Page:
Thanks for investigating @Stebalien that issue has been a big problem for a while.

@Stebalien Stebalien referenced this issue Mar 24, 2018

Open

Audit Unsafe #4485

7 of 13 tasks complete
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djdv commented Mar 25, 2018

An inconsistency in Windows specific behaviour in/on Go is being discussed here: golang/go#24482
This is related to an inconsistency where ipfs get *somehash* -o NUL works but ipfs get *somehash* -o nul will fail with a path error.
This will influence whyrusleeping/tar-utils#2

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djdv commented Mar 27, 2018

The previous Go patch has resolved the case-sensitive NUL issue for files, I've created a separate issue here: golang/go#24556
which prevents us from directing get output to NUL when the hash is a directory (not a file)
i.e.
ipfs get QmQine7gvHncNevKtG9QXxf3nXcwSj6aDDmMm52mHofEEp -o NUL
Should succeed, but currently(Go 1.10) does not.

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djdv commented Apr 6, 2018

Creation of symlinks is proving to be a problem in go-ipfs and gx
#4906
https://discuss.ipfs.io/t/issus-build-from-source/2445

Decisions are going to have to be made in whyrusleeping/tar-utils#2 on how best to handle this.

On Windows, users can't create symlinks without special privileges (see section below if interested in details), but we don't want to require users to have these privileges for normal operations.

Since symlinks are restricted for normal users on Windows, the current plan is to simply warn the user and skip symlinks if we don't have permission to create them, but still extract everything else as normal.
If we do have permission, there's no warning and we create symlinks as normal.

Requiring symlink privileges instead of opting to skip symlinks, prevents unprivileged users from being able to get any hash with a symlink in it, regardless of if it's desired or not. This currently means we won't be able to build go-ipfs without special rights on Windows as some of our dependencies utilize symlinks in their tests.


Starting with Windows 10-1703(14972), users can enable "Developer Mode" in their system settings, this allows normal users to create symlinks in Windows 10-aware applications, without elevated process rights.
There's currently a pull request in Go to enable support for this golang/go#24307 so it will likely be enabled for all Go programs in Go 1.11.
So after Go 1.11, go-ipfs Windows developers can simply enable Dev-mode and not have to worry about anything.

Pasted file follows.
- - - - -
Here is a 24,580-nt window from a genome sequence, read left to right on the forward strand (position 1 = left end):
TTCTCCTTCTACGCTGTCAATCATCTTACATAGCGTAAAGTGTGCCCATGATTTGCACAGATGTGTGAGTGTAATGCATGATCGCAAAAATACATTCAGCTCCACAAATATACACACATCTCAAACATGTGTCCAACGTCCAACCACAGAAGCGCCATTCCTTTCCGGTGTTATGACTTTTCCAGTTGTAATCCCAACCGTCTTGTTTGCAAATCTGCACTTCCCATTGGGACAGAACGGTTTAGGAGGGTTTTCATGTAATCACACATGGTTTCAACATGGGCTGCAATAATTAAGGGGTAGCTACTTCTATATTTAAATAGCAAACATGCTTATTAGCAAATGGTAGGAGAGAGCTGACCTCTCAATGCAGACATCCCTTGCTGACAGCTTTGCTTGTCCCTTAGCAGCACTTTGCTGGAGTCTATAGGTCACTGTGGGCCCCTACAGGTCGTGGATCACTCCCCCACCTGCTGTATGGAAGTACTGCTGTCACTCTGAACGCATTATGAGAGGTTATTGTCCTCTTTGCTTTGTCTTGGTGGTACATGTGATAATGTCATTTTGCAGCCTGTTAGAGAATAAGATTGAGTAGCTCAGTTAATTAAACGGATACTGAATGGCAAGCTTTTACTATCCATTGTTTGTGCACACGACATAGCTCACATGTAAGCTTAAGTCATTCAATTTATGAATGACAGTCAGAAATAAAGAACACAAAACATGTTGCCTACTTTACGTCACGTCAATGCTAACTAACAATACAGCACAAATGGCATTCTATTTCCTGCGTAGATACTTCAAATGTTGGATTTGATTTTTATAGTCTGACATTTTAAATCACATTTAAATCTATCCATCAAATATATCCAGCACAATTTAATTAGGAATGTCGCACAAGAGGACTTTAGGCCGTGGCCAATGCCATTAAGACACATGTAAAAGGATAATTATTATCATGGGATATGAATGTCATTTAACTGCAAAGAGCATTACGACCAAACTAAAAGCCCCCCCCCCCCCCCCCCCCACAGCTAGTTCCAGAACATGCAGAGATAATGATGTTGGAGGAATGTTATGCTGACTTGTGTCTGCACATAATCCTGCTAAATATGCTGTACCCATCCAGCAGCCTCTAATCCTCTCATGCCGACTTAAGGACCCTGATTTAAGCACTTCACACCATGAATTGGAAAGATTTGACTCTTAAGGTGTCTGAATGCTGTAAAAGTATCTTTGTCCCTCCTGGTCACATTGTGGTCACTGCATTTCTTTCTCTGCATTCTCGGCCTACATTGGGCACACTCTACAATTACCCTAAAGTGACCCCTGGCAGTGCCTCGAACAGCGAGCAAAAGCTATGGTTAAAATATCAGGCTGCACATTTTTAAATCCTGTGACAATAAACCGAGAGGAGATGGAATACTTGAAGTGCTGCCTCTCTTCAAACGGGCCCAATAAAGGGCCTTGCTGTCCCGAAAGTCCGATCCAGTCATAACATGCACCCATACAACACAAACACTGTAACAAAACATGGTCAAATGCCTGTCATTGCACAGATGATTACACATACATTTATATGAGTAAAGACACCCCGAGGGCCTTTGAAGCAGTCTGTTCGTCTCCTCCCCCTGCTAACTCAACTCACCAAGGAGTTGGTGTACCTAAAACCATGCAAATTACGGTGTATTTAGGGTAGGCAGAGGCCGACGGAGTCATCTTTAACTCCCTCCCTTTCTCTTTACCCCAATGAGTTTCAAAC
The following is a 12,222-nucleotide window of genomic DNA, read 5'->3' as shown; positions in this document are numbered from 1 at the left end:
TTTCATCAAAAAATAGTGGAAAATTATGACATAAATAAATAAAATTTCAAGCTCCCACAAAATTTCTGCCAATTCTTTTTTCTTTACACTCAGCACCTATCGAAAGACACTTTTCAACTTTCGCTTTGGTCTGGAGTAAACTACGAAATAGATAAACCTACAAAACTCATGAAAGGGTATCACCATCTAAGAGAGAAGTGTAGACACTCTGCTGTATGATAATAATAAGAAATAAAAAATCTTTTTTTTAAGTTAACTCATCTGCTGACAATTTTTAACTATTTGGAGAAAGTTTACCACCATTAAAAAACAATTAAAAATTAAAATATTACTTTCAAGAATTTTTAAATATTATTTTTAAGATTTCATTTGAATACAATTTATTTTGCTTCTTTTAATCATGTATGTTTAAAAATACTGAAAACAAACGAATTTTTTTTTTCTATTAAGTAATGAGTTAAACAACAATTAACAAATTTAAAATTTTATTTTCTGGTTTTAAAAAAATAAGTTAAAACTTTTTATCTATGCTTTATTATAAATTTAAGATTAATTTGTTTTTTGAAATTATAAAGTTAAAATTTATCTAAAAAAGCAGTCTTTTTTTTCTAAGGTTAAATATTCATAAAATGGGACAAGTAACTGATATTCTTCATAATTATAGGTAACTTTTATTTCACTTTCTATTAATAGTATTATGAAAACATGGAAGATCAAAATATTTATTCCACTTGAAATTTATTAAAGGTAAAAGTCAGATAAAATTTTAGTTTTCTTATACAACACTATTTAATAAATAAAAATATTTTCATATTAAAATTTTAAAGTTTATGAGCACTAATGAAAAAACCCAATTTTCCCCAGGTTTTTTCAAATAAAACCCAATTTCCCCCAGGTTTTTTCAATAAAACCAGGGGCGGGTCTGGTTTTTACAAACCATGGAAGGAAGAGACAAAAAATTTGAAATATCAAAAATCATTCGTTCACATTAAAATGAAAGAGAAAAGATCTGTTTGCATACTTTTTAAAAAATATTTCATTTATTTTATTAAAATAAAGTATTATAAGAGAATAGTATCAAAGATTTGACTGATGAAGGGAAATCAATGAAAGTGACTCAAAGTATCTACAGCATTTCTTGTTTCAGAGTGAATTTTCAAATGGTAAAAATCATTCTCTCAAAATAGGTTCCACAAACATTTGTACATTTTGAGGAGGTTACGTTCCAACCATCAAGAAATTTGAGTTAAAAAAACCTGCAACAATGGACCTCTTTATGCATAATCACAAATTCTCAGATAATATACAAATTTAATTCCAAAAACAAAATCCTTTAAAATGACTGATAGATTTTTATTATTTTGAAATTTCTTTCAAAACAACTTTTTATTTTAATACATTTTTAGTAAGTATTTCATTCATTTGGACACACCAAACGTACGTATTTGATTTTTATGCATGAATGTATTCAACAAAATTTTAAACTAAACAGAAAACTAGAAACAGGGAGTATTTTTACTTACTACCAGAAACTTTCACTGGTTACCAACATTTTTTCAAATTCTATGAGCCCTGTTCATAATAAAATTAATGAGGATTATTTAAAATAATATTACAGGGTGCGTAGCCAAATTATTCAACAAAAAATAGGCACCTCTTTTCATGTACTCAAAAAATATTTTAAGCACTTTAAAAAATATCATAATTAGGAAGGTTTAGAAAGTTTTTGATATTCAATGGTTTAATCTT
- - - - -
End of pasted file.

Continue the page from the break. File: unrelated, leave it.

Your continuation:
Prior to Go 1.11 and for users below Windows version 10-1703, users will need to hold the SeCreateSymbolicLinkPrivilege right in their access token.
The easiest way to attain this is by simply running the process as admin, which should hold this right.
To create them as a normal user in an unprivileged process, the process is more complex than simply adding the privilege to your account because of the way UAC works (see below).
Depending on how things go, a user friendly method of enabling unprivileged symlink creation may have to be written up for Windows <10 users who want to create symlinks without requiring full admin rights.

More information about symlinks on Windows can be found here
Unprivileged creation in W10:
https://blogs.windows.com/buildingapps/2016/12/02/symlinks-windows-10/
About SeCreateSymbolicLinkPrivilege:
https://docs.microsoft.com/en-us/windows/security/threat-protection/security-policy-settings/create-symbolic-links
Why can't I just add SeCreateSymbolicLinkPrivilege to my account?
https://msdn.microsoft.com/en-us/library/bb530410.aspx#vistauac_topic3 [see subsection: Access Token Changes]

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djdv commented Apr 19, 2018

Symlink creation update
symlinks

On Vista+, as long as the user has the privilege to create links, they should now be able to.
If they don't have that privilege, as a compromise, links will be skipped and a warning will be logged instead of failing out.

How the warning will look isn't finalized yet, it may be shorter or contain a link to documentation telling users how to enable symlinks if they need them.

Unprivileged link creation via Windows 10's Developer Mode, still relies on golang/go#24307, if you have this patch, link creation should work as expected.

Edit: PR is up
#4956

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djdv commented May 7, 2018

ipfs mount discussion will take place here: #5003